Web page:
The previews of the Cheltenham Gold Cup, which was run on good going, tended, naturally enough, to concentrate on the preparation of the short-priced ante-post favourite One Man, generally regarded as an outstanding champion after his resounding victory in the King George VI Chase. Reports of an `electric' schooling session by Imperial Call over eight fences at Clonmel at the beginning of March were given nothing like so much prominence, nor was the view of Imperial Call's trainer that `the horse is improving every day, he's better than ever'. Fergie Sutherland, an Englishman who became resident in Ireland in the late-'sixties, trains only a small string and had never had a runner at Cheltenham; indeed, he recalled being at the Festival only twice, the first time in 1953, the year Knock Hard won the Gold Cup. On Gold Cup day the Mackeson Gold Cup winner Dublin Flyer, who had missed his rescheduled clash in the King George VI Chase with One Man after his stable was held up by bad weather, vied for second favouritism with Imperial Call. With the previous year's Gold Cup winner Master Oats on the side-lines, it was 11/1 bar the first three in the betting. The fourth favourite Couldnt Be Better, winner of the Hennessy Cognac Gold Cup at Newbury, had had an unusual Cheltenham build-up, being prepared in the warmer climate of Italy. Rough Quest, a 12/1 shot, had won the Racing Post Chase at Kempton, and Monsieur Le Cure and Barton Bank were the only others to start at shorter than 25/1. The early gallop set by Dublin Flyer wasn't so strong as anticipated and the field remained bunched until well past halfway. Imperial Call tracked the leaders from the start, kept towards the outside, until his rider Conor O'Dwyer took him to the front, moving easily, at the sixth from home, the open ditch at the top of the hill. Couldnt Be Better, who went into the lead briefly, and One Man drew clear with Imperial Call from that point, and at the third last, with One Man on a tight rein and seemingly travelling at least as strongly as Imperial Call, the stage seemed set for a titanic struggle. Few could have anticipated the way things turned out, however, with Imperial Call shrugging off One Man with surprising ease after the pair rounded the final turn and faced up to the second last. At the final fence the patiently-ridden Rough Quest, who had made up ground hand over fist, momentarily looked a danger to Imperial Call but on the run-in Imperial Call was always holding him and won, going away at the line, by four lengths. Couldnt Be Better kept on for third, nineteen lengths behind Rough Quest with Barton Bank and Young Hustler also passing the floundering One Man who clambered over the last and finished like a horse with something amiss. The scenes as Imperial Call returned to a typically tumultuous Irish welcome verged on the chaotic. Supporters clamouring to get near forced their way in their hundreds into the unsaddling enclosure, after the manner of a football crowd surging onto the pitch at the end of the game. What if Imperial Call, hemmed in on all sides, had lashed out? There's food for thought here for the Cheltenham management who, with Imperial Call still only seven and probably open to more improvement and another Irish legend Danoli also being aimed at the race, could face a similar situation after the 1997 Gold Cup!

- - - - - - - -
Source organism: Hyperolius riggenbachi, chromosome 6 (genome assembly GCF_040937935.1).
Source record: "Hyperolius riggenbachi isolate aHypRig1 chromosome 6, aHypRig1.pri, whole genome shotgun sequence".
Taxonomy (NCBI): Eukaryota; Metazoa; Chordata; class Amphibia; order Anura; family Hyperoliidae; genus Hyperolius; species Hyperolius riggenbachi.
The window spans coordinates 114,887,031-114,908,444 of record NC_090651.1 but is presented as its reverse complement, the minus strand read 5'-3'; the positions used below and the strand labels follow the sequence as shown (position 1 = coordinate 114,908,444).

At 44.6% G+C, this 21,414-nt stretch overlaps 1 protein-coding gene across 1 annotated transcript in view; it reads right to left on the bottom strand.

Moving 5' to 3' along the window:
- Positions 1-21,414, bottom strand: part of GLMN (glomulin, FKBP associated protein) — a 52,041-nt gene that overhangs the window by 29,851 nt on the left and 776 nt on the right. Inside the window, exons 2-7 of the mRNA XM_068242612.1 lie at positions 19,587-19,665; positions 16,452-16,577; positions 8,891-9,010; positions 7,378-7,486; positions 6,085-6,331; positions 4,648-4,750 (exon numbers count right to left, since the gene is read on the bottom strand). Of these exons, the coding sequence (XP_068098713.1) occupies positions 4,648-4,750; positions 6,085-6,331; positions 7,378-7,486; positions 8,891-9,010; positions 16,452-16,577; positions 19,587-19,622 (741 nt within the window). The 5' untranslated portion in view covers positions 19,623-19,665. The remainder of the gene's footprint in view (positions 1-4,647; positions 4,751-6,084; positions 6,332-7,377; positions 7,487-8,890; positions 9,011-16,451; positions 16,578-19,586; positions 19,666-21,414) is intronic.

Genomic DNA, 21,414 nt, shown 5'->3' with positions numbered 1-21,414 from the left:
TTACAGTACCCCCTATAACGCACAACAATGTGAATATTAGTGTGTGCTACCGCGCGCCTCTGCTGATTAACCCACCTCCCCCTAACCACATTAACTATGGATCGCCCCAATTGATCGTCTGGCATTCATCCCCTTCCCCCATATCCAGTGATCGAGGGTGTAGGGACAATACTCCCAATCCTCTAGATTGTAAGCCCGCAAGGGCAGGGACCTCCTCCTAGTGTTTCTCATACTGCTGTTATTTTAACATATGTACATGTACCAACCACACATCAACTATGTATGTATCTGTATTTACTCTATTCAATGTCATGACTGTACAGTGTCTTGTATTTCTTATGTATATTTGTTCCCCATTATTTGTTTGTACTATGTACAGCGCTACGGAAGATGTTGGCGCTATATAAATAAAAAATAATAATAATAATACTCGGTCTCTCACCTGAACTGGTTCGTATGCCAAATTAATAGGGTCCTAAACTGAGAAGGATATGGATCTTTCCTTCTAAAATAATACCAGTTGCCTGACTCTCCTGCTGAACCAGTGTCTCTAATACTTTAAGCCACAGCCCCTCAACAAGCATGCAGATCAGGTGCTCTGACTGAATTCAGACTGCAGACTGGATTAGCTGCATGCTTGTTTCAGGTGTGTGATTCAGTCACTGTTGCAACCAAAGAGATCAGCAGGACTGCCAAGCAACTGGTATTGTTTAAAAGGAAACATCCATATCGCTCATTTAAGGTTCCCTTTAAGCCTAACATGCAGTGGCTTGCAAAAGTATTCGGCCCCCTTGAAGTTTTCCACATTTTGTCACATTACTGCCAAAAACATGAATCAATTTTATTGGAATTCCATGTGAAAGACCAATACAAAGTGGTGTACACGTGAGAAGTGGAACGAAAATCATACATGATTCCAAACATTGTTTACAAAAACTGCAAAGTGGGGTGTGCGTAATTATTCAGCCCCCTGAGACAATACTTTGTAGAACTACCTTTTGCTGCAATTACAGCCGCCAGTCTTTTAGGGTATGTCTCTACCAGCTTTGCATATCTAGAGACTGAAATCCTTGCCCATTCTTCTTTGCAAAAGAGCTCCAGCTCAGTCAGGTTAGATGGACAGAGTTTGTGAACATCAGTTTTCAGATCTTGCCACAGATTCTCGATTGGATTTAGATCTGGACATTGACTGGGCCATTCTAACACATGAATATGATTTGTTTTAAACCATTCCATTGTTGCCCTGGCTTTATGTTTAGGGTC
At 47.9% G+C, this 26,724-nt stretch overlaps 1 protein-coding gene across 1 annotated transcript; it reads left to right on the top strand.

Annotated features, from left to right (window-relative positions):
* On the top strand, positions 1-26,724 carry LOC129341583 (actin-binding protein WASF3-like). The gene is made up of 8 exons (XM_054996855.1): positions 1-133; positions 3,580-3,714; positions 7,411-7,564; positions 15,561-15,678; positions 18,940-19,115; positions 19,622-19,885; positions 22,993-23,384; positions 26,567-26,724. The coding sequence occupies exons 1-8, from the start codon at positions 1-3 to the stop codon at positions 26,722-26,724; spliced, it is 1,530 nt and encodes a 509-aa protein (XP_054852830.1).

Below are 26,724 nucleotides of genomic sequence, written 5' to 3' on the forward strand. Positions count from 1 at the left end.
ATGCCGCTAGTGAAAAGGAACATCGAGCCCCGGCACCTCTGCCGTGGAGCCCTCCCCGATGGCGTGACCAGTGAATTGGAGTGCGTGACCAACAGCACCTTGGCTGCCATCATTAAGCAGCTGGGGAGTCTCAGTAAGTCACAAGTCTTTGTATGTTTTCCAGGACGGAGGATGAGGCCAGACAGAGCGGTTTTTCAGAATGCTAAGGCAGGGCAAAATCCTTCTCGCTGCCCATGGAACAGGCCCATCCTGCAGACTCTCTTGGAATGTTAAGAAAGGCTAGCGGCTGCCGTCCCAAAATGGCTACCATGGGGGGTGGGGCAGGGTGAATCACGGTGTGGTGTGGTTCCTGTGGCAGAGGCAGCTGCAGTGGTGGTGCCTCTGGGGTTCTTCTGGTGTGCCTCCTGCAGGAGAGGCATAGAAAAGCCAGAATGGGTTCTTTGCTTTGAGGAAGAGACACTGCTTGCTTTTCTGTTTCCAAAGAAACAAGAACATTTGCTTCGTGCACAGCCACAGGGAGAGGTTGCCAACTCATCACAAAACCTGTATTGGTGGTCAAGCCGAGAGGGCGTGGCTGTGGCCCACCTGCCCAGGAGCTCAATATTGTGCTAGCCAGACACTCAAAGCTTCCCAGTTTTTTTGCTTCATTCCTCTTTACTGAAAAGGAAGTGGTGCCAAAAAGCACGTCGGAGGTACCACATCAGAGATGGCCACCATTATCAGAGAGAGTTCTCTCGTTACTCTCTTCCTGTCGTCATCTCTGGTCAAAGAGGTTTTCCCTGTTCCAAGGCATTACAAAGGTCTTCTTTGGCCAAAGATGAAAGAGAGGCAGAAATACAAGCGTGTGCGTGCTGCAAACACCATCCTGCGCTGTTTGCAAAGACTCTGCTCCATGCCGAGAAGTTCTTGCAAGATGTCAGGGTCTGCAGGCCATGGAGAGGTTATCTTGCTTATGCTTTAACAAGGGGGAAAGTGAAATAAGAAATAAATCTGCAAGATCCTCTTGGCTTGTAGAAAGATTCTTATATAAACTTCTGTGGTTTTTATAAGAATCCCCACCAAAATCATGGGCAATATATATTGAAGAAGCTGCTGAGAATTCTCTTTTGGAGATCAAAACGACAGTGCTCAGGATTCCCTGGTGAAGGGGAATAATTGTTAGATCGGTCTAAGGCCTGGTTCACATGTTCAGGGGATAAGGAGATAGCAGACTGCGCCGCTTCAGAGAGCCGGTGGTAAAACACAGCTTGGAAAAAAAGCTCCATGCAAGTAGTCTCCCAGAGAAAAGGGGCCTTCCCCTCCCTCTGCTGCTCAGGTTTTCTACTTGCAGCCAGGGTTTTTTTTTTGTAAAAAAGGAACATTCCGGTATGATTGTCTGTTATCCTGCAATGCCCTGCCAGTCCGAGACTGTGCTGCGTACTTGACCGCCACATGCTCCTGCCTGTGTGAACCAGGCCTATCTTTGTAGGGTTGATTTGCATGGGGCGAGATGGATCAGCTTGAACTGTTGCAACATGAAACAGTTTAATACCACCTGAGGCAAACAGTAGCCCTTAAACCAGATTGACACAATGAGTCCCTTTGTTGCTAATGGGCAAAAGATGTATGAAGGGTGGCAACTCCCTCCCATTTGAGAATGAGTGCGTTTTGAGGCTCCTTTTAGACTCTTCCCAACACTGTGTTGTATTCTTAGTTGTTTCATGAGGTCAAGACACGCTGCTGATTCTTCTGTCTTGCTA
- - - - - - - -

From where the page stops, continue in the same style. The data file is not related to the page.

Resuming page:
The leggy, sparely-made Imperial Call may not have a typical chaser's physique but he was bred for jumping. His sire the minor winner Callernish retired to stud as a jumping sire with more pedigree_he was a full brother to the Oaks and Irish Oaks winner Blue Wind_than performance. Imperial Call is from his penultimate crop, as is the smart hurdler Derrymoyle. Imperial Call's dam Princess Menelek gained her only success in a maiden point-to-point and is from an ordinary background. Her only other winner is Imperial Call's year-older half-brother Lisselan Prince (by Kemal), a fairly useful chaser, also trained by Sutherland, who passed the post first on two occasions in the latest season, in a maiden chase at Thurles and a minor event (from which he was disqualified on technical grounds) at Gowran Park. Princess Menelek was also represented on the racecourse by the Geoff Hubbard-trained Gipsy Geof (by Miner's Lamp), an IR 36,000 guineas purchase at the 1995 Derby Sale, a ring that Imperial Call himself passed through, changing hands for IR 6,000 guineas as a three-year-old before being passed on a year later to his present connections. Princess Menelek is a sister to the fair staying chaser Arctic Menelek and a half-sister to several other winners, the best of them being Monkey Ago, a fairly useful handicap chaser at his best, and Pan Arctic, probably remembered for his 100/1-victory in a well-contested novice chase at the 1985 Grand National meeting. Their dam Arctic Sue was a half-sister to the dam of the prolific winning chaser Imperial Black, the best representative of the family in recent generations before Imperial Call came along.